Artificial intelligence discovers new life-changing drug and human trials have started already

ARTIFICIAL intelligence has discovered a new life-changing drug and human trials are already underway.

The biotech company behind the breakthrough has dosed its first patient with an AI-developed treatment for ALS patients.

Alice Zhang, 33, is the founder of Verge Genomics, a biotech company that used AI to develop an ALS treatment

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Alice Zhang, 33, is the founder of Verge Genomics, a biotech company that used AI to develop an ALS treatmentCredit: Twitter/AliceXinliZhang
One of the first clinical trials in humans involving a drug discovered by artificial intelligence is now underway

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One of the first clinical trials in humans involving a drug discovered by artificial intelligence is now underwayCredit: Getty

Alice Zhang, 33, is the founder of Verge Genomics and a former neuroscience doctoral student at University of California.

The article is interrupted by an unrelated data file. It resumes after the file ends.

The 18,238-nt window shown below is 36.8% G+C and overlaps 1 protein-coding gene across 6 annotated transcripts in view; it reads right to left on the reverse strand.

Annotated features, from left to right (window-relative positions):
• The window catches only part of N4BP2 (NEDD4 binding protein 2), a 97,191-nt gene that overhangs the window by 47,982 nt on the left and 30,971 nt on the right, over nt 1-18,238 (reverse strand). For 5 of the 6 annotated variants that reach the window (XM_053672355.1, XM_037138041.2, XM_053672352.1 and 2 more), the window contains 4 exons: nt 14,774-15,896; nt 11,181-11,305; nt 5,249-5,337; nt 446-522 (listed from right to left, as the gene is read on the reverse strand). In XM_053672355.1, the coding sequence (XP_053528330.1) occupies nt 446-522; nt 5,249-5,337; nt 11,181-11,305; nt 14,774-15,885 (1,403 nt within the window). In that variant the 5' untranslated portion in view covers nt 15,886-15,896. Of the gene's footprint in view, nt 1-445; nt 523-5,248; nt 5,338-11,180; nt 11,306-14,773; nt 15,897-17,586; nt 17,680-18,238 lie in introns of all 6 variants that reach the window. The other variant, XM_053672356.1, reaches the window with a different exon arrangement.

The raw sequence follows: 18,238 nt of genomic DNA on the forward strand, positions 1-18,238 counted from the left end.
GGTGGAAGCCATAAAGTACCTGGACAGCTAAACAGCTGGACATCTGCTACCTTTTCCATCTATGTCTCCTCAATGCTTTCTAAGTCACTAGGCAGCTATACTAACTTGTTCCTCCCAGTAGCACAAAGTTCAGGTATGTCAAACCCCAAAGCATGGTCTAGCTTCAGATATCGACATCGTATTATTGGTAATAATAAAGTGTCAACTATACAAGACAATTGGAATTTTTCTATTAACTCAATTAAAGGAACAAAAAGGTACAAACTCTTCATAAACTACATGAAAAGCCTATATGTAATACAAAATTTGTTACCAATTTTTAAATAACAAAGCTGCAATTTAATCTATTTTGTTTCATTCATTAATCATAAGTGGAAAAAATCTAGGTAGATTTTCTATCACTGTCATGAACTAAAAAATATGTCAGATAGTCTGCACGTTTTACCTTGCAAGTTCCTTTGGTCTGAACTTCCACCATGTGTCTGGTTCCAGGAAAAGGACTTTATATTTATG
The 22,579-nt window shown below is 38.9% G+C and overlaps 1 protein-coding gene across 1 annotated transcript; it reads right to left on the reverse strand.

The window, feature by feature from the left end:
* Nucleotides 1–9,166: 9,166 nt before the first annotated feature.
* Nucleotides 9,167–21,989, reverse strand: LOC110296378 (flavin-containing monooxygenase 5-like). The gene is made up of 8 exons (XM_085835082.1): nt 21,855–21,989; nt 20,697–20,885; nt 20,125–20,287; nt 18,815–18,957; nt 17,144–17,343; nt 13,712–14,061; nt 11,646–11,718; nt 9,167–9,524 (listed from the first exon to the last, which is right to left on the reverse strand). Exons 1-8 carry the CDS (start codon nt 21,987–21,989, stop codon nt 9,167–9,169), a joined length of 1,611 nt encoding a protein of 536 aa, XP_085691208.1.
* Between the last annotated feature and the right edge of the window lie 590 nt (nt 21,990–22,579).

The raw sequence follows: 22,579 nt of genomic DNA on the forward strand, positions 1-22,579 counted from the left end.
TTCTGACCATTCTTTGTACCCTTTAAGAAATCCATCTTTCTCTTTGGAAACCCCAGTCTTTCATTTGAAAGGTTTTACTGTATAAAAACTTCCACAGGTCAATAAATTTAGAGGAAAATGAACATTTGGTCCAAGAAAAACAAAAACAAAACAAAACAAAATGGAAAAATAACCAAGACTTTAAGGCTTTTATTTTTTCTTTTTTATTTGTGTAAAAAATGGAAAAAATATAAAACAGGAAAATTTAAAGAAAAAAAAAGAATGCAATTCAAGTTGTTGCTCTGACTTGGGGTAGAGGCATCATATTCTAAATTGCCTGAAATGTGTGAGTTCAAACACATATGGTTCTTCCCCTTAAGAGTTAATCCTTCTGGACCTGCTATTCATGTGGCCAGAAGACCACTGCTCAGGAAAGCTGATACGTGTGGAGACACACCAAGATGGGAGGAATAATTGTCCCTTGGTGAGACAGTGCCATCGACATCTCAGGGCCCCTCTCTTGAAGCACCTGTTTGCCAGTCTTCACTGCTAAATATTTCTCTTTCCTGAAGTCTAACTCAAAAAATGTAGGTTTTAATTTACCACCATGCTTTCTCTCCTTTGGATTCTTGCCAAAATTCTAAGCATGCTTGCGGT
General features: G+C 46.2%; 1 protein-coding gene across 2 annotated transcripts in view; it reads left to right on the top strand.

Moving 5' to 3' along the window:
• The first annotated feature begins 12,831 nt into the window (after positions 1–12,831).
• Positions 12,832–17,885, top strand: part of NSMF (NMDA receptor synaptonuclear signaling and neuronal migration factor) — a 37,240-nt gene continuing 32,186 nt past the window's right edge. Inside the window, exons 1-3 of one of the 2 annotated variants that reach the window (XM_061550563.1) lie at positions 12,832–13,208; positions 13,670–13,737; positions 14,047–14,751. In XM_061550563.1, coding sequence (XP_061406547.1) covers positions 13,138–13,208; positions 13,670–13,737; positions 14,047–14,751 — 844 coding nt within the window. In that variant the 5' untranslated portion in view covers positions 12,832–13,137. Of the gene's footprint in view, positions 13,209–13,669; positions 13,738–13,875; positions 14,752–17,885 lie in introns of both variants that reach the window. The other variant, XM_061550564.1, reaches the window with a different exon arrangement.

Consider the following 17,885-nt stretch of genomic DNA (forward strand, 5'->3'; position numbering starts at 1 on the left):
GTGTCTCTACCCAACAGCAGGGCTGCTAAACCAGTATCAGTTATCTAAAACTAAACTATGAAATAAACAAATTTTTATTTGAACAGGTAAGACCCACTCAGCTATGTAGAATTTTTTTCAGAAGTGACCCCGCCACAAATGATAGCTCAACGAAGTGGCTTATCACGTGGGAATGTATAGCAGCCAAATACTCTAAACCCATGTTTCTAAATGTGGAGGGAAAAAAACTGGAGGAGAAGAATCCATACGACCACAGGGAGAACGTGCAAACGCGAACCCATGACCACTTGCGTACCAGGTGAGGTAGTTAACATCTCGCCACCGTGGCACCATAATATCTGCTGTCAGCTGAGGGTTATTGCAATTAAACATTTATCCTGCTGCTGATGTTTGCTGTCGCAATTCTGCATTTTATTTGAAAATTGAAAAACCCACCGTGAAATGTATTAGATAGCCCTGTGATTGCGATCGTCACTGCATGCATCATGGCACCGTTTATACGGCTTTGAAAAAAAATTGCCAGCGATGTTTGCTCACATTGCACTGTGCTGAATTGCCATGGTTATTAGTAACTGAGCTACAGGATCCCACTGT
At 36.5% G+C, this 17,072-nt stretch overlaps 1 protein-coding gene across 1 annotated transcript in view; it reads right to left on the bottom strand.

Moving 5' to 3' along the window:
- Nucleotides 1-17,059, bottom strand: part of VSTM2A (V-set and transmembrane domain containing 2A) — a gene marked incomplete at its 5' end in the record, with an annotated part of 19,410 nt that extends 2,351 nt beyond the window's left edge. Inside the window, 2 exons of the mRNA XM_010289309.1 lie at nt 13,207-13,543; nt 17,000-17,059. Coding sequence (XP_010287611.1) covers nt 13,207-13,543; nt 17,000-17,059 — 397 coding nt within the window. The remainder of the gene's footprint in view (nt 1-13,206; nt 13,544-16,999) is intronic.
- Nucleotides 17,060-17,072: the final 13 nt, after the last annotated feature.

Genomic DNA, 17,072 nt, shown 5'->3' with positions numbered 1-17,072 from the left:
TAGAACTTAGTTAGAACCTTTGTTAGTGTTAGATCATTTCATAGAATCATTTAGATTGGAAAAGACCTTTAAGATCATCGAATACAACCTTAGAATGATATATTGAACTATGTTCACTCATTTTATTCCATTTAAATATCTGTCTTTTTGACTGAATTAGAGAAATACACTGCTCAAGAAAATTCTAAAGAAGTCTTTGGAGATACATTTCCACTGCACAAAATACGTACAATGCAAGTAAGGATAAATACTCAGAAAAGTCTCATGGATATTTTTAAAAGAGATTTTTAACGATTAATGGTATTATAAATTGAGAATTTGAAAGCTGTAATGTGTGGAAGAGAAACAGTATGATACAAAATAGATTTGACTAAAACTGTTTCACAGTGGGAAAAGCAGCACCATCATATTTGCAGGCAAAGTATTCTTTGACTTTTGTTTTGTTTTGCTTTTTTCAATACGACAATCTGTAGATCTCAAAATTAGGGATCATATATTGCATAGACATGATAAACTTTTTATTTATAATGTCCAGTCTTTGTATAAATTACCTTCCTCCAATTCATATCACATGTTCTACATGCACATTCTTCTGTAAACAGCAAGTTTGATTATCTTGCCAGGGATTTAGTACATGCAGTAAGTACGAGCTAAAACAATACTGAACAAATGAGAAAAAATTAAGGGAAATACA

Zhang said that her company’s novel therapy named VRG50635 was discovered after artificial intelligence analyzed a vast database of brain tissue.

The drug targets ALS, a neurodegenerative disease that has no known cure.

Financial Times reports that AI platforms can quickly process data to single out drug targets, or proteins that coordinate with diseases.

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This cuts down on the drug approval process, development costs, and failure rates.

For example, Zhang used a database of human tissue from the brains and spinal cords of ALS, Parkinson’s, and Alzheimer’s patients to develop the ALS drug.

There is a $50billion industry for these medicines.

In the past, 50 ALS trials have failed, and only three made it to the clinical stage.

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The ALS drug took about four years to develop, Zhang said, which is much shorter than normal.

Her San Francisco-based company is one of the latest in a growing group of companies using AI for medical reasons.

“Hypothesis are usually sourced from academic discoveries or publications and tested in a sequential way, mostly in animals, mice or even cell models to predict which of these drugs would actually work in humans,” said Zhang.

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“Hundreds of millions of dollars later, you are entering clinical trials and, unsurprisingly, the drug fails.

“We are saying why not start in humans from day one, using a data driven approach if we want to succeed in humans?”

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